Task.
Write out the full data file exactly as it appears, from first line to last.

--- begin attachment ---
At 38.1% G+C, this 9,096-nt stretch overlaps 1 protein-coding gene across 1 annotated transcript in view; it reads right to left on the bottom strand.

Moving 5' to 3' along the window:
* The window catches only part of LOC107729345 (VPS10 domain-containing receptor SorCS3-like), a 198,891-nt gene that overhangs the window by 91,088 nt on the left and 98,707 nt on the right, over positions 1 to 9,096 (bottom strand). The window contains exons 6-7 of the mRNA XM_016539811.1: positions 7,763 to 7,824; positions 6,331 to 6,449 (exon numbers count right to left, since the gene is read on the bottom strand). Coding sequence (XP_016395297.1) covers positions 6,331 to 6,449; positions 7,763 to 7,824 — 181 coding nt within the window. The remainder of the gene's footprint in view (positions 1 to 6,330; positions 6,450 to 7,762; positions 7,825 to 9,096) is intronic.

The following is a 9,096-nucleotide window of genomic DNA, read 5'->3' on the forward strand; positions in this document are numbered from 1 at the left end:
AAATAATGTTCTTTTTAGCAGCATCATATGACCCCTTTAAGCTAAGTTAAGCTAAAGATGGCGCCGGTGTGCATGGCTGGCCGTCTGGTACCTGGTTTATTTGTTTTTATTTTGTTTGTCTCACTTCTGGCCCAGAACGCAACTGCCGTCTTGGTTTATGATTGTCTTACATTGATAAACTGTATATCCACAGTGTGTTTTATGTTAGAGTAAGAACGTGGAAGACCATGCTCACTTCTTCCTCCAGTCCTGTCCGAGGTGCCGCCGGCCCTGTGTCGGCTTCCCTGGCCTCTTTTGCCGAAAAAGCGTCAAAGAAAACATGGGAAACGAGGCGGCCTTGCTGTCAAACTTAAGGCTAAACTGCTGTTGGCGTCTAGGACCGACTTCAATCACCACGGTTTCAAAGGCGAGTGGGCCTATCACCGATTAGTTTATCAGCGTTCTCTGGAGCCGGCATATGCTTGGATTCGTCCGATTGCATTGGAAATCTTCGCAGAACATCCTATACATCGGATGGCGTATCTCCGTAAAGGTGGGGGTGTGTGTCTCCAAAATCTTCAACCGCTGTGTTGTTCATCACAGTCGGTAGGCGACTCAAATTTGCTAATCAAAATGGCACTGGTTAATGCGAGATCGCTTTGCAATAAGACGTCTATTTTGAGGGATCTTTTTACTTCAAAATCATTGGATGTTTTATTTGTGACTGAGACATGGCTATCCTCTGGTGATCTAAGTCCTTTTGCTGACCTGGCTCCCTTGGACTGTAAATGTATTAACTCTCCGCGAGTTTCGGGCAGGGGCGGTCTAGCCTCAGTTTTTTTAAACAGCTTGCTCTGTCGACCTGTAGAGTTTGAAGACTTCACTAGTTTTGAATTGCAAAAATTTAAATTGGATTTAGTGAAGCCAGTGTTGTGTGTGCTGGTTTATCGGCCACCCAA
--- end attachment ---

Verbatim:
At 38.1% G+C, this 9,096-nt stretch overlaps 1 protein-coding gene across 1 annotated transcript in view; it reads right to left on the bottom strand.

Moving 5' to 3' along the window:
* The window catches only part of LOC107729345 (VPS10 domain-containing receptor SorCS3-like), a 198,891-nt gene that overhangs the window by 91,088 nt on the left and 98,707 nt on the right, over positions 1 to 9,096 (bottom strand). The window contains exons 6-7 of the mRNA XM_016539811.1: positions 7,763 to 7,824; positions 6,331 to 6,449 (exon numbers count right to left, since the gene is read on the bottom strand). Coding sequence (XP_016395297.1) covers positions 6,331 to 6,449; positions 7,763 to 7,824 — 181 coding nt within the window. The remainder of the gene's footprint in view (positions 1 to 6,330; positions 6,450 to 7,762; positions 7,825 to 9,096) is intronic.

The following is a 9,096-nucleotide window of genomic DNA, read 5'->3' on the forward strand; positions in this document are numbered from 1 at the left end:
AAATAATGTTCTTTTTAGCAGCATCATATGACCCCTTTAAGCTAAGTTAAGCTAAAGATGGCGCCGGTGTGCATGGCTGGCCGTCTGGTACCTGGTTTATTTGTTTTTATTTTGTTTGTCTCACTTCTGGCCCAGAACGCAACTGCCGTCTTGGTTTATGATTGTCTTACATTGATAAACTGTATATCCACAGTGTGTTTTATGTTAGAGTAAGAACGTGGAAGACCATGCTCACTTCTTCCTCCAGTCCTGTCCGAGGTGCCGCCGGCCCTGTGTCGGCTTCCCTGGCCTCTTTTGCCGAAAAAGCGTCAAAGAAAACATGGGAAACGAGGCGGCCTTGCTGTCAAACTTAAGGCTAAACTGCTGTTGGCGTCTAGGACCGACTTCAATCACCACGGTTTCAAAGGCGAGTGGGCCTATCACCGATTAGTTTATCAGCGTTCTCTGGAGCCGGCATATGCTTGGATTCGTCCGATTGCATTGGAAATCTTCGCAGAACATCCTATACATCGGATGGCGTATCTCCGTAAAGGTGGGGGTGTGTGTCTCCAAAATCTTCAACCGCTGTGTTGTTCATCACAGTCGGTAGGCGACTCAAATTTGCTAATCAAAATGGCACTGGTTAATGCGAGATCGCTTTGCAATAAGACGTCTATTTTGAGGGATCTTTTTACTTCAAAATCATTGGATGTTTTATTTGTGACTGAGACATGGCTATCCTCTGGTGATCTAAGTCCTTTTGCTGACCTGGCTCCCTTGGACTGTAAATGTATTAACTCTCCGCGAGTTTCGGGCAGGGGCGGTCTAGCCTCAGTTTTTTTAAACAGCTTGCTCTGTCGACCTGTAGAGTTTGAAGACTTCACTAGTTTTGAATTGCAAAAATTTAAATTGGATTTAGTGAAGCCAGTGTTGTGTGTGCTGGTTTATCGGCCACCCAA